When I was a child (read: into my early 20's), I believed pastors were supposed to carry the burdens of a congregation without revealing the personal or professional burdens that wearied them. In my estimation, since the congregation was supposed to rely on the pastor, the only one a pastor should rely on was God. Of course, at that point I didn't realize how high of a pedestal I placed the pastor, simultaneously above the congregation and as the congregation's sole conduit to God. Fortunately, a strong dose of realism and not a little bit of therapy debunked that myth in my life.
That's one reason why I shared my diagnoses of depression and anxiety with my congregation during the interview process. Though I've not needed medication for about five years, mental illness still irregularly inserts itself into my life at home and at work. What's important for you to know, as a reader, is that you've got people in your life who exist with this burden. People who you love but who may not feel comfortable enough to share just yet. Maybe even yourself, if you've lived with these kind of plaguing feelings, emotionally and physically, without a precise answer.
For me, it starts with a day that just doesn't feel right. Not sleepy but not fully awake. Not mad or sad but neither feeling fully alive. Almost always, this is accompanied by a headache that radiates with full persistency from my temples. The first twenty four hours or so I imagine it's just poor sleep, but two or three days into the luminal space between life and mere existence, I realize that something more is likely going on. So I begin to ask some questions. Is the weather constantly overcast or rainy? Has my diet been too high in carbs lately? Did something throw my routine out of whack? Have new factors entered the equations of my life.
People sometimes imagine that, if there's environmental factors related to symptoms, then it's not related to mental illness. I imagine that comes from a misunderstanding of how or bodies and minds are related, but in short, we're psychosomatic creatures. What happens to our bodies affects our minds. The reverse is equally true. I've found that the best remedies to my anxiety and depression begin with a daily routine that includes lots of vegetables, an hourlong workout, some exercise, and achievable goals.
So, when Michelle went out of town for much of the week, I took the chance to eat foods she normally doesn't like (I prefer Papa John's pizza, while she prefers Pizza Hut). At the same time, I had work commitments through the weekend that took me far of my routine. It rained intermittently for five days straight, with no windows of consistent sun longer than thirty minutes. While I slept fairly well, and even worked out more, with the rest of my physical factors at play, I found myself settling into a funk. It didn't help that I knew I had to leave for a conference only twelve hours after Michelle's return home.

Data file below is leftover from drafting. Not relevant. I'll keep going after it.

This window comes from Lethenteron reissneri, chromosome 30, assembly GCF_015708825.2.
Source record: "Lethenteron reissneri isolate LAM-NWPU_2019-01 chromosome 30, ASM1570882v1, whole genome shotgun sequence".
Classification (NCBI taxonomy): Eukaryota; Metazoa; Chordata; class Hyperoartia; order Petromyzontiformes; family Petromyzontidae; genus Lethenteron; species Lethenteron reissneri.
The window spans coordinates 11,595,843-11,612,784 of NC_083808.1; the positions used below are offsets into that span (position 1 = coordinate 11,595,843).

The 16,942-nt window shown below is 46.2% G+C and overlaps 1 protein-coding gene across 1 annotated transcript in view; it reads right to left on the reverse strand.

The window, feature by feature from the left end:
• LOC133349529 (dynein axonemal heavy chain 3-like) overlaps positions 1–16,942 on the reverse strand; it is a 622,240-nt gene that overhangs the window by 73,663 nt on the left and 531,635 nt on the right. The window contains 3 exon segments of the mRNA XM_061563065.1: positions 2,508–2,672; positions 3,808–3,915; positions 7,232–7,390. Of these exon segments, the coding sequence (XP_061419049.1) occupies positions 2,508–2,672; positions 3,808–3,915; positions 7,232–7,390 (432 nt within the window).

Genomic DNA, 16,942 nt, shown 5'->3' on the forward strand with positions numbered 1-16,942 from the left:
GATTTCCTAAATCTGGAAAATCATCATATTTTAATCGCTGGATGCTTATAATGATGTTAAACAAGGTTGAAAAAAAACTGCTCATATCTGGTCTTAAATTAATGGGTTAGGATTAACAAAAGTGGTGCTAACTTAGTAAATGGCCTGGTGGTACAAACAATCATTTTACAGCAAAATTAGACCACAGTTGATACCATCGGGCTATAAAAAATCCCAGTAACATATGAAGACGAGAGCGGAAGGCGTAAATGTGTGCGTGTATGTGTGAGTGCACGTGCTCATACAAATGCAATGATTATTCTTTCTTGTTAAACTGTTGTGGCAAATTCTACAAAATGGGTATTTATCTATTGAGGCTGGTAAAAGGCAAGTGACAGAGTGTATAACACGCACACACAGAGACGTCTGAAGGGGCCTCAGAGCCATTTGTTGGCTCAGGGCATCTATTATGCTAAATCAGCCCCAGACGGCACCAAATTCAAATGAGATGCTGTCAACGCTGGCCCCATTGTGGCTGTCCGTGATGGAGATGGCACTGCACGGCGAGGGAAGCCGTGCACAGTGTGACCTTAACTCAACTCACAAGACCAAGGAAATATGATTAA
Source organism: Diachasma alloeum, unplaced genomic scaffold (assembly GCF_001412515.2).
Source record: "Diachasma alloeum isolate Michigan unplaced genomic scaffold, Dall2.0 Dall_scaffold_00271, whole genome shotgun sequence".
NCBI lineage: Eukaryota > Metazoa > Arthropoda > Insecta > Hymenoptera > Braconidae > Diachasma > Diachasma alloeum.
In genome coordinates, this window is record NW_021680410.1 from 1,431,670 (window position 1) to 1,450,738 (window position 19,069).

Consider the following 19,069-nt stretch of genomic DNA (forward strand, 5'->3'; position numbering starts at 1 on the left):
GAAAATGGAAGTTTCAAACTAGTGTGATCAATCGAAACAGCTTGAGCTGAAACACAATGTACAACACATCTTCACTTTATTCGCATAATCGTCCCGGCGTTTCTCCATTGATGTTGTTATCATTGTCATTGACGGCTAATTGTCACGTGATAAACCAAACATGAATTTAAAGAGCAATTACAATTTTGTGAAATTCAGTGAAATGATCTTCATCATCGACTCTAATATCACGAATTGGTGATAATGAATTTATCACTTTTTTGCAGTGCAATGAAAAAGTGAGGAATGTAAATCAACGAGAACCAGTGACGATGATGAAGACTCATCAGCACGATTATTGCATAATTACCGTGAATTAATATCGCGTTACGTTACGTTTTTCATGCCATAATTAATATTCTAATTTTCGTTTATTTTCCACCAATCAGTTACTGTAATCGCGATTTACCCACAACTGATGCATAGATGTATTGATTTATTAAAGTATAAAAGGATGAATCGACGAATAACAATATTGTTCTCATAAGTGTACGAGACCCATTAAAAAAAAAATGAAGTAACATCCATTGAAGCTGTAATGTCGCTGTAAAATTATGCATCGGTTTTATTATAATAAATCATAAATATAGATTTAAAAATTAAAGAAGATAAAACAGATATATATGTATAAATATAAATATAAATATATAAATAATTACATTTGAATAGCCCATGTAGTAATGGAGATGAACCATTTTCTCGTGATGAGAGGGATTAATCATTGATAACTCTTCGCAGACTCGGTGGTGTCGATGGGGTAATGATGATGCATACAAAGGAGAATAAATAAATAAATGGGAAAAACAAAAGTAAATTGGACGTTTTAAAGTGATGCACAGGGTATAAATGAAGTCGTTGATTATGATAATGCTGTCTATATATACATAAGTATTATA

That's the thing with mental disorders. Not all are major incidents all the time. Rather than feeling like a car wreck all the time, my experience lately is much more like driving a car that's not handling right, but getting a standard tuneup doesn't solve the problem. It's something deeper than topping off the fluids, and much more difficulty to access, something like the timing belt on the engine. It's essential to run well, but hard to diagnose without taking apart key components.
It's been important for me to return to a daily routine that begins with meditation and includes much better diatary choices. While my schedule will remain atypical the rest of this week, the forecast of daily sun and typically Texas warmth (near one hundred degrees) in Austin also bodes well for me. Our minds are even more difficult to inspect than an engine, so there's no guarantee the fog will lift from
the forefront of my mind. But that's not the important thing today.
The key is for you to know that, if people don't seem themselves - or if you don't feel like yourself - there may be something below the surface, outside of your control, that created that change. If it's someone else, react with grace, because compassion and encouragement are essential for someone whose processing through a flareup of mental illness. If it's you, don't leave it unchecked. The best decision I made was to pursue counseling and psychiatry, because through conversations and medication I learned how to affect my conditions. Though they remain out of my control, just like the environment, I can make choices conducive to health. So can you, and a counselor, spiritual director, or psychiatrist are all healthy and helpful options.
This is true for everyone, but it's essential for pastors. Being authentic about your needs is the only way those needs can be met. It's your story to share, and who you inform is your choice, but notinforming anyone endangers your health and God's minsitry through you and the church. After all, God showed up most powerfully in shared suffering on the cross with others who suffered a similar fate, and through that, brought healing and resurrection to the world. There's no shame in living with pain. When you're ready, and when you share, you'll find that you're not alone. Jesus is there in your midst, suffering alongside you, and in all likelihood, there's another person (or a whole community of people) who now what it's like to be in a funk. We're all better off pursuing healing, chasing new life, together.
Simultaneously a sinner and a saint.